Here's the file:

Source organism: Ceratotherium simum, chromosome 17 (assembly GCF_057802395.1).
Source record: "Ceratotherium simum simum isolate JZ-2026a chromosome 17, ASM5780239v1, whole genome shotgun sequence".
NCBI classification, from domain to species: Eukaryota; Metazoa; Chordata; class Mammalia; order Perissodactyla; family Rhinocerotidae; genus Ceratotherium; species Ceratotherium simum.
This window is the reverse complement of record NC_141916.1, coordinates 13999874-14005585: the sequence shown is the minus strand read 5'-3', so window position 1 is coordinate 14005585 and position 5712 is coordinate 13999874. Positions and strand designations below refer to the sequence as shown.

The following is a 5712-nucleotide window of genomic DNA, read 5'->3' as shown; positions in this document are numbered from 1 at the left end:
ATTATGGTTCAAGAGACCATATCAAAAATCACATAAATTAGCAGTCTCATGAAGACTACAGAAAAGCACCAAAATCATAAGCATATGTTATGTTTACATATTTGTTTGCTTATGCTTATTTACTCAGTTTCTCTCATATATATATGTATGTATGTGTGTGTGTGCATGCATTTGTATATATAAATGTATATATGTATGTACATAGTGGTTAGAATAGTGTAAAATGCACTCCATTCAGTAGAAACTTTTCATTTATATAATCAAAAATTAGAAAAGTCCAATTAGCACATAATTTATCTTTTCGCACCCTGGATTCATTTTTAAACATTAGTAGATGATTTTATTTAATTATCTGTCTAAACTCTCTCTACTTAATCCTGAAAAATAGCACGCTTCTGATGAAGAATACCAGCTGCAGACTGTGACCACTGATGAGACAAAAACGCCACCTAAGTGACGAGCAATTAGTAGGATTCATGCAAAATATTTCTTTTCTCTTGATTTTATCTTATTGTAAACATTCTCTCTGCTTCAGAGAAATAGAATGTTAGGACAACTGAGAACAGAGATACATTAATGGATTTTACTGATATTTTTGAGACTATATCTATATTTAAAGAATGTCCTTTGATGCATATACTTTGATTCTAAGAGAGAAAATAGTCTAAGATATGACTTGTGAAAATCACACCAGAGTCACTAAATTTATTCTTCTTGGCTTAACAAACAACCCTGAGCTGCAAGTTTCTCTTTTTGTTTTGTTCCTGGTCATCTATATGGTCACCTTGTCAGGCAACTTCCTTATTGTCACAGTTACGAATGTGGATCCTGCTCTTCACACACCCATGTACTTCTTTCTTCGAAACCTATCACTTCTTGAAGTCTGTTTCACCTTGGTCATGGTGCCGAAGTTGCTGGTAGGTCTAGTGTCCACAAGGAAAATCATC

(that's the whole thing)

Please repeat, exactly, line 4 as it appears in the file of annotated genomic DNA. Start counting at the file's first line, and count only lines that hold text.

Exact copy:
This window is the reverse complement of record NC_141916.1, coordinates 13999874-14005585: the sequence shown is the minus strand read 5'-3', so window position 1 is coordinate 14005585 and position 5712 is coordinate 13999874. Positions and strand designations below refer to the sequence as shown.